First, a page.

SEBI clears Jet-Etihad deal
Securities Exchange Board of India (“SEBI”), by way of its order dated May 8, 2014 (“Order”) has given a green signal for the proposed investment by Etihad Airways PJSC (“Etihad”) in Jet Airways (India) Limited (“Jet”).1 With this, the proposed transaction seems to have cleared all regulatory hurdles finally.
In September 2012, foreign investment in aviation industry in India was liberalized. In January 2013, Jet was the first airline to make a public announcement when it informed the Bombay Stock Exchange of talks with Etihad of potential investment by Etihad in Jet. The transaction was to be carried out by way of preferential allotment of 27,263,372 shares of Jet to Etihad (“Transaction”). For the purpose of consummating the Transaction, the parties entered into (a) investment agreement dated April 24, 2013 (“IA”), (b) a shareholders’ agreement between the promoters of Jet, Jet and Etihad (“SHA”), (c) a commercial cooperation agreement dated April 24, 2013 (“CCA”) and (d) a corporate governance code pursuant to the SHA (“CGC”). The IA, SHA and the CCA were amended on September 19, 2013 on the basis of certain issues raised by regulators (the amended agreements and the CGC are collectively referred to as the “Transaction Documents” hereinafter). The proposed preferential allotment was approved by the board of directors and the shareholders of Jet on April 24, 2013 and May 24, 2014, respectively.
The Transaction required the approval of a number of regulators, including the Cabinet Committee on Economic Affairs (“CCEA”), Foreign Investment Promotion Board (“FIPB”), the Competition Commission of India (“CCI”) and SEBI.
The CCI Order5, in light of the surrounding facts, including (a) Jet and Etihad were in the business of providing air transport services, (b) the terms of the CCA which, inter alia, laid the framework for co-operation in operations, pricing, joint marketing, sales, and distribution, joint airport handling, (c) Etihad’s recommendation of candidates for Jet’s senior management and (d) utilization of Abu Dhabi as an executive hub, stated:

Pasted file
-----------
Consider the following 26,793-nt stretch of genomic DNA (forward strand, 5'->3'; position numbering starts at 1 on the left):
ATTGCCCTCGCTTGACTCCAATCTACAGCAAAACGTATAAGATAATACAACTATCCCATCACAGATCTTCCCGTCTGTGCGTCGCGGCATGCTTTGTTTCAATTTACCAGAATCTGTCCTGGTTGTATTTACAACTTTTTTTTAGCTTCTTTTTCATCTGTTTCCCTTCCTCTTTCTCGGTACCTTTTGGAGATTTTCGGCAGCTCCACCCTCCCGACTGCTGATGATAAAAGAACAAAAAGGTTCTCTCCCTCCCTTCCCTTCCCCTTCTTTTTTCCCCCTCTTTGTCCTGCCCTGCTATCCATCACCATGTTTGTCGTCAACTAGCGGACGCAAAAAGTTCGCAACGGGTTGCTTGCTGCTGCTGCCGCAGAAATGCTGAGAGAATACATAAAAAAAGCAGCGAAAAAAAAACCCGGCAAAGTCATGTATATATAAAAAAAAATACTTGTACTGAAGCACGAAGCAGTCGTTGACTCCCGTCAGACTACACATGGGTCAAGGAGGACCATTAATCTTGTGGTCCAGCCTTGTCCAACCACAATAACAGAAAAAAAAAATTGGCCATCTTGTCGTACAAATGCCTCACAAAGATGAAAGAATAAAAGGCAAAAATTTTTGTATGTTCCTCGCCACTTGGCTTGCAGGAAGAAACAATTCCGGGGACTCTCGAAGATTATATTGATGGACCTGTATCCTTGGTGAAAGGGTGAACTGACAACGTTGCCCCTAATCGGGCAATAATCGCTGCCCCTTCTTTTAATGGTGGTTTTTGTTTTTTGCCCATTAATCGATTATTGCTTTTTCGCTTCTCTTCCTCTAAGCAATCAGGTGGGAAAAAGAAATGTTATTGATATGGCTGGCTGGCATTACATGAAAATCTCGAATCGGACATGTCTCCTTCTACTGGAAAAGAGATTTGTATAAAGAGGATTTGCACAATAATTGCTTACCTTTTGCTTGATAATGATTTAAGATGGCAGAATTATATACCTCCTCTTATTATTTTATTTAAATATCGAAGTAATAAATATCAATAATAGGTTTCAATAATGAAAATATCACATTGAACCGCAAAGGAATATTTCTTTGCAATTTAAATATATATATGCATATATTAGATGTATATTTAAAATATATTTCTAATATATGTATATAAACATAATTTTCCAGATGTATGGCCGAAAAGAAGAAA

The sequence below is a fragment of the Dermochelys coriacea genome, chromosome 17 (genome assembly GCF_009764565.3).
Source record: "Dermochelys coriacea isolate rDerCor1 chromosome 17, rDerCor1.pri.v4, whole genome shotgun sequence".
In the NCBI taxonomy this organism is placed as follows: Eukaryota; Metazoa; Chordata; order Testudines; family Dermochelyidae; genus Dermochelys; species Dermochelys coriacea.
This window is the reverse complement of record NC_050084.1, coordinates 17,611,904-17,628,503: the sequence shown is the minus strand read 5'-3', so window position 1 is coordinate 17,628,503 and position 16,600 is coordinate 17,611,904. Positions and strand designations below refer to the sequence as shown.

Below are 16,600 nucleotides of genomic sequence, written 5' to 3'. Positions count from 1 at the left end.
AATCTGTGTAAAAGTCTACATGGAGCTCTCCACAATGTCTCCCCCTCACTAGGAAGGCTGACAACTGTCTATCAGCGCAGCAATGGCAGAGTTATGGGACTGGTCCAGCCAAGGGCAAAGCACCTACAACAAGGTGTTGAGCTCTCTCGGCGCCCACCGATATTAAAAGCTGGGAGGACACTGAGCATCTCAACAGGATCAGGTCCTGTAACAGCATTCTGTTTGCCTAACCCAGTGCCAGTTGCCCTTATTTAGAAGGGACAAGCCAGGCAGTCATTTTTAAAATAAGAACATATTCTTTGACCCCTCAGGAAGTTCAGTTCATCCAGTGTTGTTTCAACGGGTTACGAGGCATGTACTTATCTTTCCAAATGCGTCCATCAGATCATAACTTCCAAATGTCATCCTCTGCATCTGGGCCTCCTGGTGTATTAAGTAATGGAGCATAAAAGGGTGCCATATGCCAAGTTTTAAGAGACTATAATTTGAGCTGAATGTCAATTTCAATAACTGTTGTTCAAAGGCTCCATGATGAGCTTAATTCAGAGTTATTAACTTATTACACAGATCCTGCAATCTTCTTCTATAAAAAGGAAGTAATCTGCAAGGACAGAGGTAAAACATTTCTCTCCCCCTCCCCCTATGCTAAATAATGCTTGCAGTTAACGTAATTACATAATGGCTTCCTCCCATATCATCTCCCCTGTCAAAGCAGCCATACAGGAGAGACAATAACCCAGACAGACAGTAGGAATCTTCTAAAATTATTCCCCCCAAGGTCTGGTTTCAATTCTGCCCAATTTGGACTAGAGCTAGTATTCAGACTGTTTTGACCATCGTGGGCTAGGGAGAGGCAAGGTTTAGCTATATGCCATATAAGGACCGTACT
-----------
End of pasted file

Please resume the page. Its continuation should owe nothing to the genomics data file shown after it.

It is observed that the Parties have entered into a composite combination comprising inter alia the IA, SHA and the CCA, with the common/ultimate objective of enhancing their airline business through joint initiatives. The effect of these agreements including the governance structure envisaged in the CCA establishes Etihad’s joint control over Jet, more particularly over the assets and operations of Jet.
In light of the above observation of the CCI, SEBI served show cause notices dated February 11, 2014 (“SCN”) on the promoters of Jet, namely Naresh Goyal, Anita Goyal and Tail Winds Limited (“Promoters”) and Etihad (“Noticees”) alleging joint control over Jet by Etihad and the Promoters under the Takeover Code requiring an open offer under regulation 4 of the Takeover Code by Etihad.
Contentions of the Noticees
With respect to Tail Winds, it was contended that since it was no longer a shareholder of Jet, the question of joint control with it would not arise.
Naresh Goyal and Anita Goyal